A poor report for children

December 28, 1992

Immunizations represent one of the simplest and mos cost-effective of all public health measures. Especially for children, for whom a measles, rubella or smallpox vaccination can mean the difference between life and death, immunization rates also say a lot about a country's standard of living -- and about the priority that the country places on its most precious natural resource. According to two reports issued earlier this month, the United States has little reason for pride in its recent record of caring for the health of its children.

The annual "State of the World's Children" report from the United Nations Children's Fund (UNICEF) found that a 10-year campaign to improve children's health in developing nations had raised immunization rates for infants from 15 percent in 1981 to more than 80 percent in 1991, saving about 3 million lives each year.

In this country, however, the past decade has seen a disturbing erosion in childhood immunization rates. According to the Children's Defense Fund's annual report on the state of America's children, rates in the United States have fallen so that in most states fewer than 60 percent of 2-year-olds are fully immunized.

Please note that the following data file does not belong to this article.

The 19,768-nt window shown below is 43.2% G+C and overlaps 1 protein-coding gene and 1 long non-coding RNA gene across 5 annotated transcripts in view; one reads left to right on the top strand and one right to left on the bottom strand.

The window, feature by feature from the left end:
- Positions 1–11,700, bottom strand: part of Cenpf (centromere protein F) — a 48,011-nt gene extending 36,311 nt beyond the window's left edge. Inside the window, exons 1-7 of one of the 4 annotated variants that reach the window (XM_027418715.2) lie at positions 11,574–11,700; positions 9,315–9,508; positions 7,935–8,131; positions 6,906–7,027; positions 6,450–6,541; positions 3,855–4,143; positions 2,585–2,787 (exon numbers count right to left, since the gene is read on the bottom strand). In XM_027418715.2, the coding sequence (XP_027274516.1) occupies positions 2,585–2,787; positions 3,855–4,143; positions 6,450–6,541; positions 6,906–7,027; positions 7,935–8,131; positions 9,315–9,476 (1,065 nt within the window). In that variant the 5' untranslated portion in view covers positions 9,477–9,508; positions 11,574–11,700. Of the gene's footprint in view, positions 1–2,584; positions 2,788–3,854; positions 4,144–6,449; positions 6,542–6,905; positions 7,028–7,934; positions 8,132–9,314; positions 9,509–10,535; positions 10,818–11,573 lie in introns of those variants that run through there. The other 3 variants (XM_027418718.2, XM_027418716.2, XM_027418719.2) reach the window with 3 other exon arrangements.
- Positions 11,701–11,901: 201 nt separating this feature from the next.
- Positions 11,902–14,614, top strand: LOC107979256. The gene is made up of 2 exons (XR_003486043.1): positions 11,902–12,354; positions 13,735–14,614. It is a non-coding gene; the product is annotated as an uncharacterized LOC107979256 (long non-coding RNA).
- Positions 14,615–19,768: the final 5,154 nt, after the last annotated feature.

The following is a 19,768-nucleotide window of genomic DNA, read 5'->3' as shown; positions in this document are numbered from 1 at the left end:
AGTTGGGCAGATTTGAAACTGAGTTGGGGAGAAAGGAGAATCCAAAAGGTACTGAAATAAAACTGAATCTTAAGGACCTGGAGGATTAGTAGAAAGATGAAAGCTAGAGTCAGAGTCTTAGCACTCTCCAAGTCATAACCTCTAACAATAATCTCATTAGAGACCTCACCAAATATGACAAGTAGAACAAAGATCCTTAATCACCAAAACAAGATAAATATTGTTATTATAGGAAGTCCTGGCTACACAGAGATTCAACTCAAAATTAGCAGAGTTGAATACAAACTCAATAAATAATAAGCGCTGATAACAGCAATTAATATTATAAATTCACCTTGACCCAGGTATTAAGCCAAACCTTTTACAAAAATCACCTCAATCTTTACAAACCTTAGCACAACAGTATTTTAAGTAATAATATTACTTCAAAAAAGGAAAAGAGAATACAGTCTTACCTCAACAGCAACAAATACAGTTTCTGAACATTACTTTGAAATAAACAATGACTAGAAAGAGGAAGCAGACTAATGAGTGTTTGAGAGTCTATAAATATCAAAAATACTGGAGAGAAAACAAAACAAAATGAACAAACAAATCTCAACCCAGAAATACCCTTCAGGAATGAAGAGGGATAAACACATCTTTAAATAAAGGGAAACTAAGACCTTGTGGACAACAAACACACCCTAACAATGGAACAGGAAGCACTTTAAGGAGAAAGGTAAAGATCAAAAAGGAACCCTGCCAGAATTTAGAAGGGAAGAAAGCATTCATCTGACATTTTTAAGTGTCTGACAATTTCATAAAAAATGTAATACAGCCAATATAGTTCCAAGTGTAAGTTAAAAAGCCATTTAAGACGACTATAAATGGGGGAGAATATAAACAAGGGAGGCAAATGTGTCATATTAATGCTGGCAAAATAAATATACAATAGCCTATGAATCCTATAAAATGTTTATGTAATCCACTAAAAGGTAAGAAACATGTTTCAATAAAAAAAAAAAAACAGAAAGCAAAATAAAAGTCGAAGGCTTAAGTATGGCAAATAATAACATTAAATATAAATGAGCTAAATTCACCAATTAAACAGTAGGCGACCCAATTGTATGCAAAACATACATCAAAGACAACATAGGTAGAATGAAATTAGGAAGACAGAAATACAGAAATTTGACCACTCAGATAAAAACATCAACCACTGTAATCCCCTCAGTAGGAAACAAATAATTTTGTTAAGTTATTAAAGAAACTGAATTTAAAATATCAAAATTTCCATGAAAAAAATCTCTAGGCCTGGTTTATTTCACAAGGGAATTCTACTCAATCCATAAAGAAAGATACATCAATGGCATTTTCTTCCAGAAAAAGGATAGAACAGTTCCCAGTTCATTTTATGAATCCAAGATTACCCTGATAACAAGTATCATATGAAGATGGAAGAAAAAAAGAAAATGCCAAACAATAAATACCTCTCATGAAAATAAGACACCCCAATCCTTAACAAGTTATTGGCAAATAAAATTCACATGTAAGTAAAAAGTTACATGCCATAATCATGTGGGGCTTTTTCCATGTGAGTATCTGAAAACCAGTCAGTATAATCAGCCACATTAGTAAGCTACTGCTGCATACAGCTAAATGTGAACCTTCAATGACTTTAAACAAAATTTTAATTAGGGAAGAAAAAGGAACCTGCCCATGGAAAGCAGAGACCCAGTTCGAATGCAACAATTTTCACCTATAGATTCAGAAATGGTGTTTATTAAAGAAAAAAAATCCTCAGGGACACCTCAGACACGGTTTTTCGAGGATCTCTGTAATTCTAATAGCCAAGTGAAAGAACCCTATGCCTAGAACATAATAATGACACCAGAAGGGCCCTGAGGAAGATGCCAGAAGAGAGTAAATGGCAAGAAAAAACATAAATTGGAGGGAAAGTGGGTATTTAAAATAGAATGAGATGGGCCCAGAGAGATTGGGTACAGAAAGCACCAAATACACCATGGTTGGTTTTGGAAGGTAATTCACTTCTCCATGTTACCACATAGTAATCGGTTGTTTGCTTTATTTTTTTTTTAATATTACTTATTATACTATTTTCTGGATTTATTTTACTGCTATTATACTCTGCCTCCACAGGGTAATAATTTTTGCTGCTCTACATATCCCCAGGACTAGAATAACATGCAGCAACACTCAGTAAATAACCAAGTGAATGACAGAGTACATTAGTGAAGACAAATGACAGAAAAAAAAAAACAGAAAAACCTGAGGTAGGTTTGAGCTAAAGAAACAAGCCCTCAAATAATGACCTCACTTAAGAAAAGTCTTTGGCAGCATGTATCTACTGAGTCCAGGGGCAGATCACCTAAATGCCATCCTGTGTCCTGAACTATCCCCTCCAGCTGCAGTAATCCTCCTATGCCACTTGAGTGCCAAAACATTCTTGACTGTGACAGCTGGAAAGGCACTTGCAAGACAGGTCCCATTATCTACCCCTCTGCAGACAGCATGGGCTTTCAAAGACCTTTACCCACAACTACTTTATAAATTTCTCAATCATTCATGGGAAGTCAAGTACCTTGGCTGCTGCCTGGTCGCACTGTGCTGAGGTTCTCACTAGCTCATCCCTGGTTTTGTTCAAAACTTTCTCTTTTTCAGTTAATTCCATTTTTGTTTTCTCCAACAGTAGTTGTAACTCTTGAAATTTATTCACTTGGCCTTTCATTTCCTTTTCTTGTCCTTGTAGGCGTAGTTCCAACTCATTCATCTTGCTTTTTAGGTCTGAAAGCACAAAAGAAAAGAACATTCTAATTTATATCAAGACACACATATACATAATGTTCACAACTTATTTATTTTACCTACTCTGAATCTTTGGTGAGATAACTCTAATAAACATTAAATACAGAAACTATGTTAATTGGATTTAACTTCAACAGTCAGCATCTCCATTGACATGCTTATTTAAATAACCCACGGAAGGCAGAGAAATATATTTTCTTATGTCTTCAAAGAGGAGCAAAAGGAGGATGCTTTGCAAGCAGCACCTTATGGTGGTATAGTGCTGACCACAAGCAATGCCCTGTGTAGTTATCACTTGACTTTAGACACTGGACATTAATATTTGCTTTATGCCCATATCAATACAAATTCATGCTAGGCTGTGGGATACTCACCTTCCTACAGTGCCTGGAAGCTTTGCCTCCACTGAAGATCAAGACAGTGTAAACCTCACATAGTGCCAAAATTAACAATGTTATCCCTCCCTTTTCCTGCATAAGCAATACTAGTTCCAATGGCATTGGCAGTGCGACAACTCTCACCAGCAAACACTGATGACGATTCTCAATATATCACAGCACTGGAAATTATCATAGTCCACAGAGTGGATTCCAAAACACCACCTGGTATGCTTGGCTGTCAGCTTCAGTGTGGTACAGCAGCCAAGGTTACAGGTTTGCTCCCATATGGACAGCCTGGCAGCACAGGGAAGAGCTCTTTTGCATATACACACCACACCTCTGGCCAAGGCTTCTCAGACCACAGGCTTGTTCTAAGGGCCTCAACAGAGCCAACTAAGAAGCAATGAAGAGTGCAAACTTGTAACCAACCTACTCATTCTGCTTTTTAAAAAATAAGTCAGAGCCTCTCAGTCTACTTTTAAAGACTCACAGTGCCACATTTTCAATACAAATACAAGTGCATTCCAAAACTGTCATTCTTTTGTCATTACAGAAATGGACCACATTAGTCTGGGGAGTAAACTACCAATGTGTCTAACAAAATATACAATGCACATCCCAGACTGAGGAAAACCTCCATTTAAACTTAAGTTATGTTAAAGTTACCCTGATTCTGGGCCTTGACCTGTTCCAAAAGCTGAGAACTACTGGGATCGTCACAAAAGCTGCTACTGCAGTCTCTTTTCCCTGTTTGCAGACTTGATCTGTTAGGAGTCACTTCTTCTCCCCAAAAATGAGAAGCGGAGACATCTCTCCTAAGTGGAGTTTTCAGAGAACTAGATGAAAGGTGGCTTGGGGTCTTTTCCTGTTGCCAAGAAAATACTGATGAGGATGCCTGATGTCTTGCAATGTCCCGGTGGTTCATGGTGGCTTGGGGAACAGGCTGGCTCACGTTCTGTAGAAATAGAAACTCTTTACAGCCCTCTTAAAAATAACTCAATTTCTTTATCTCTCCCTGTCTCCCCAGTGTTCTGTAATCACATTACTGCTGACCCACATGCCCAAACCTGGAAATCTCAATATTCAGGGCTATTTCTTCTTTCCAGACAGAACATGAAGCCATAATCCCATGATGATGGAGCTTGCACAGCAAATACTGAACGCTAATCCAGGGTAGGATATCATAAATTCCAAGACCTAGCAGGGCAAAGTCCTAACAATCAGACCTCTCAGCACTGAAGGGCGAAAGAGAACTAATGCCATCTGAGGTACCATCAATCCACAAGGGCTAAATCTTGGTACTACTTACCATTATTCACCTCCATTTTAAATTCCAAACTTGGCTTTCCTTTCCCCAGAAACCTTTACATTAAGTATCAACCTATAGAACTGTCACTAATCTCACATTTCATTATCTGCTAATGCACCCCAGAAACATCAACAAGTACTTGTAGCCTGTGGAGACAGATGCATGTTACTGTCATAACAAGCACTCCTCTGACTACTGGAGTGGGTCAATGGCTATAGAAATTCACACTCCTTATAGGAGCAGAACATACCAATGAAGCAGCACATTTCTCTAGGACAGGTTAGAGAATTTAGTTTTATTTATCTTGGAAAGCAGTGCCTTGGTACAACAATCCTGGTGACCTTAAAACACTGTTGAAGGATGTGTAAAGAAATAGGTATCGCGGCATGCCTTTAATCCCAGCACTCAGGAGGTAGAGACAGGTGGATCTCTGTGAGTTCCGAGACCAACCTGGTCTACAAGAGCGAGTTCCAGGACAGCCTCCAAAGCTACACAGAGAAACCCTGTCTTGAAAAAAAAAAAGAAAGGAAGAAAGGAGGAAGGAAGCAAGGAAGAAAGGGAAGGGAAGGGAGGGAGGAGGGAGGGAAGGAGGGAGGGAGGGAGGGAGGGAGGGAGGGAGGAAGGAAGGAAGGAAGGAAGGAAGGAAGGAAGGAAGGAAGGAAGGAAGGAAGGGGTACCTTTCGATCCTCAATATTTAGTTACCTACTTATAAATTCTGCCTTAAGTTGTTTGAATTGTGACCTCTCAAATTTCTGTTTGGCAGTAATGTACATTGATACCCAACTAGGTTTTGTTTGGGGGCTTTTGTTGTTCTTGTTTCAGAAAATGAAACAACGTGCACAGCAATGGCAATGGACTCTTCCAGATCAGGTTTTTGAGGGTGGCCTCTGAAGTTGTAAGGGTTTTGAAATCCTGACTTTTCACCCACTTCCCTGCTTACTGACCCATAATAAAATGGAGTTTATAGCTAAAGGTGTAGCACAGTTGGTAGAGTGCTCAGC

Why? The reasons range from increasing rates of poverty and lack of access to medical care to skyrocketing costs. In the case of immunizations, "skyrocketing" translates into a rise of more than $200 in the price of fully immunizing a child in the United States. In 1977, full immunization against preventable diseases cost just under $11; now the price tag is about $230. In many cases, insurance doesn't cover the expense, and Medicaid only reimburses providers for a fraction of the cost.

The results are obvious: Since 1988, more than 60,000 Americans, most of them young children, have contracted measles. In about 8,000 cases hospitalization was required, and 130 people died.

Immunization rates reflect another disturbing trend in America -- the increasing numbers of children growing up in poverty. Contrary to stereotypes, most of these poor children are white and living with a working parent in rural or suburban areas. In itself, poverty, with all its grinding manifestations in daily life, poses a threat to the health of children and their ability to fulfill their potential.

Marian Wright Edelman, president of the Children's Defense Fund, neatly pinpointed the issue: "Every American needs to ask why there are more poor children in rich America than there are citizens in famine-stricken Somalia."

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